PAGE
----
P.s. I have four PCI-E slots free for additional raid if needed but yes, DE was so VERY, VERY easy and it's a shame it's gone. I'm sure that certain 'oems' applied pressure.
    Reply
  • CUfuzzy - Wednesday, November 24, 2010 - link

    DE was THE selling point that made me build a WHS in the first place! Without it, I will not be up(down?)grading to Vail. Reply
  • GeorgeH - Wednesday, November 24, 2010 - link

    This. DE was the only reason I recommended WHS - if it's gone, so is WHS as far as I'm concerned. Reply
  • haplo602 - Wednesday, November 24, 2010 - link

    and DE is important WHY ?

    we have onbaord raids that do the same thing I guess. on a HOME server, there's realy no need for 'enterprise features'.

    I have to admit my lack of any knowledge about WHS/DE. But it does not seem as a big point to me compared to widespread onboard raid availability.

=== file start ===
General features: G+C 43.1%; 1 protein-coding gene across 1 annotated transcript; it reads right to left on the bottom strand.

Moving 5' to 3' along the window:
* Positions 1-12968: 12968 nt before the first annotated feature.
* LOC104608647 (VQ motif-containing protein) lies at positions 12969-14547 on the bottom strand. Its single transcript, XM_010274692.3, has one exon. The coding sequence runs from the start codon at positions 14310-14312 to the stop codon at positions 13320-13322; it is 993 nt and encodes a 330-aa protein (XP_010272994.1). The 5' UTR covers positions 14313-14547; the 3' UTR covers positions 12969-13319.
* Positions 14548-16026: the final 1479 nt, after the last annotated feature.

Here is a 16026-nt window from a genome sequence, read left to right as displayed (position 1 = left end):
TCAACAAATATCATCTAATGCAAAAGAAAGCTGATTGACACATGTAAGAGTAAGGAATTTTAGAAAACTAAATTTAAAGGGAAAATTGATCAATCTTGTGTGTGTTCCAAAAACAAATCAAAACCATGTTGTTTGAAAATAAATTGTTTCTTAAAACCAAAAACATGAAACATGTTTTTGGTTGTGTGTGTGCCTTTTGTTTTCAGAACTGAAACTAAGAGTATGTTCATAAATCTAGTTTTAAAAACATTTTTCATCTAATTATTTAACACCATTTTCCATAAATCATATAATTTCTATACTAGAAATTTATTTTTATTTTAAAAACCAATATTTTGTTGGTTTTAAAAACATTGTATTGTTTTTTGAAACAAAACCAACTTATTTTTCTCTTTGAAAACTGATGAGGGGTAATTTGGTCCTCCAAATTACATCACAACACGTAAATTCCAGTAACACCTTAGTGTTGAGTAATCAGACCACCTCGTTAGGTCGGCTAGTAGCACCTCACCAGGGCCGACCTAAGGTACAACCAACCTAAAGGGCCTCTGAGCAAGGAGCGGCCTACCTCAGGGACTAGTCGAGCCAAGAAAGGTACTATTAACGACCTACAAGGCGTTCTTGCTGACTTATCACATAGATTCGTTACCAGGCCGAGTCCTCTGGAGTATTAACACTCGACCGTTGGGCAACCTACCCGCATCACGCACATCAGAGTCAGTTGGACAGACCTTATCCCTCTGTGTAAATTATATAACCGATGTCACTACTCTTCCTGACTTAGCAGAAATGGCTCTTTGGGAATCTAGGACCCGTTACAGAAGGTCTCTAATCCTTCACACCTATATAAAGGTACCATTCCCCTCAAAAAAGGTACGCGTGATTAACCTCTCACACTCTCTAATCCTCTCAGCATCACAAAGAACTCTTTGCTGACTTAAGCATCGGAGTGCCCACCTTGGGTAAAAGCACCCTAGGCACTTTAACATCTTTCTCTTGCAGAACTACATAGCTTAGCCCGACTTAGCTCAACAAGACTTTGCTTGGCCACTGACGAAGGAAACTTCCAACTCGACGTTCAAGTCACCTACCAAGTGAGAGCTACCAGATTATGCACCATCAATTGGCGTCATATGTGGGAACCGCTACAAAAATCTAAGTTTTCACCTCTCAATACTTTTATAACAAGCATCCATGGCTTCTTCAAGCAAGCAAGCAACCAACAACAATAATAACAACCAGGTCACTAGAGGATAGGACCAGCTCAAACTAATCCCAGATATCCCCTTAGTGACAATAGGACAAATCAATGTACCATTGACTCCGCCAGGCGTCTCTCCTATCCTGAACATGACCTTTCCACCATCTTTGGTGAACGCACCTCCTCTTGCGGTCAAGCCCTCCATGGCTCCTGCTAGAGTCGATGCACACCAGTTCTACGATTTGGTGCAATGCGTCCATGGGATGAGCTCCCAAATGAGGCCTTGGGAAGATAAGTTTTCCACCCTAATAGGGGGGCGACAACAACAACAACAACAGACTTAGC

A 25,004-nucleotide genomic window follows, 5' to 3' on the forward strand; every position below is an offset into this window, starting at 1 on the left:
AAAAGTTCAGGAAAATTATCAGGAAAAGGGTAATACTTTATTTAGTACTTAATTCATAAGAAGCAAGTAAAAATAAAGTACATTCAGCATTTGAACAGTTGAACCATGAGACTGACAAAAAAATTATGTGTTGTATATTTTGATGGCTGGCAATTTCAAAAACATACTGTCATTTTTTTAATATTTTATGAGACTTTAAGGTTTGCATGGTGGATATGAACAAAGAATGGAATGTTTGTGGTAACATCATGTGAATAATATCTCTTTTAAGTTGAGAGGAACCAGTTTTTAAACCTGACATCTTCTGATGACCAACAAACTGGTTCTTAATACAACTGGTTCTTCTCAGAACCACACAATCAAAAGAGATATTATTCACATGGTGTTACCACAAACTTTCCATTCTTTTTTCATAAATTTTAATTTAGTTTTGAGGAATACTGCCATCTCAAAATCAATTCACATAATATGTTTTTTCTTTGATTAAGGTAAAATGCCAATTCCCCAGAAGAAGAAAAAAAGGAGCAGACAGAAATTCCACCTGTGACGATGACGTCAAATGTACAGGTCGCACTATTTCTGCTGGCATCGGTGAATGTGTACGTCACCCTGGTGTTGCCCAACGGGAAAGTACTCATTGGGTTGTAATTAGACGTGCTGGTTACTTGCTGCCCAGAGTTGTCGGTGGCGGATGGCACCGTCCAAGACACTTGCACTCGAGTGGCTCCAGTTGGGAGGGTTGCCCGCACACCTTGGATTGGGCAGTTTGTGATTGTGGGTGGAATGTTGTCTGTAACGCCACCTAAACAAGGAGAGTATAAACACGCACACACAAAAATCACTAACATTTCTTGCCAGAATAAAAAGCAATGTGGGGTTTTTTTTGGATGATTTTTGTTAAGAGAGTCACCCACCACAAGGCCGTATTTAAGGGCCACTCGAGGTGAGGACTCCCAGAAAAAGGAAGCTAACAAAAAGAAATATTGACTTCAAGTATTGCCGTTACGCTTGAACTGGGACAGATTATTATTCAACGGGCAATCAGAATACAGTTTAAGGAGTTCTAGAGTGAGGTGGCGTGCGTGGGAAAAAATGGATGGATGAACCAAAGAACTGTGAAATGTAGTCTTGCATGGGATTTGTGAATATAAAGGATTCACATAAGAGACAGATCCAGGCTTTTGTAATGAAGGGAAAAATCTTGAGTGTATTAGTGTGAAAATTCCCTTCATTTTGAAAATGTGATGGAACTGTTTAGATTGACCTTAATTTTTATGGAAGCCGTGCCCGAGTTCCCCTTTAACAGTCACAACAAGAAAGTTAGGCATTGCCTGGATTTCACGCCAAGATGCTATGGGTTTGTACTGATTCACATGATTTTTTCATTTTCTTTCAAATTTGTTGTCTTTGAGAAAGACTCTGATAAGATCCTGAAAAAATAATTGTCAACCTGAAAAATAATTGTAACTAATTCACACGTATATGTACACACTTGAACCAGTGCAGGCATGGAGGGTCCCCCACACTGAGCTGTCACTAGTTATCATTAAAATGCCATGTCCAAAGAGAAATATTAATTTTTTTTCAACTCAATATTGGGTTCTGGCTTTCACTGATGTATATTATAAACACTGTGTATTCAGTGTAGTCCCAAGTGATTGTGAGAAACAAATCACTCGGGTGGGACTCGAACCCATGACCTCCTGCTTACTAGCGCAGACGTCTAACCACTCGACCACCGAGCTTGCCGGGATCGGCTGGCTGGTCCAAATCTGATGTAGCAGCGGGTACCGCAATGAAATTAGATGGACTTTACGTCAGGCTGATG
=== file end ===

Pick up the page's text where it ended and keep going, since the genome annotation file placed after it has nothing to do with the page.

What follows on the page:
Reply
  • damianrobertjones - Wednesday, November 24, 2010 - link

    "I have to admit my lack of any knowledge about WHS/DE."

    Then why comment if you're not sure on the matter. DE was pure simplicity to use. You have 2TB in storage space and need to add into that, slap another drive, add it to storage and there you go. You could then duplicate your data to be safe
    Reply
  • heymrdj - Wednesday, November 24, 2010 - link

    Not only that but you could use any disk you want. When I needed just that bit of extra space while waiting on a new 2TB I put in an old 320GB IDE drive and added it to the pool. With a RAID array I couldn't do that, I'd have to add the drive seperate of the pool, then drag and drop folders till it balanced out, and remember what I seperated. WHS just does that for me, keeping the disks used in one pool until I added the 2TB, then ran through the remove disk wizard which drained the 320GB out onto the disks and let me remove it again.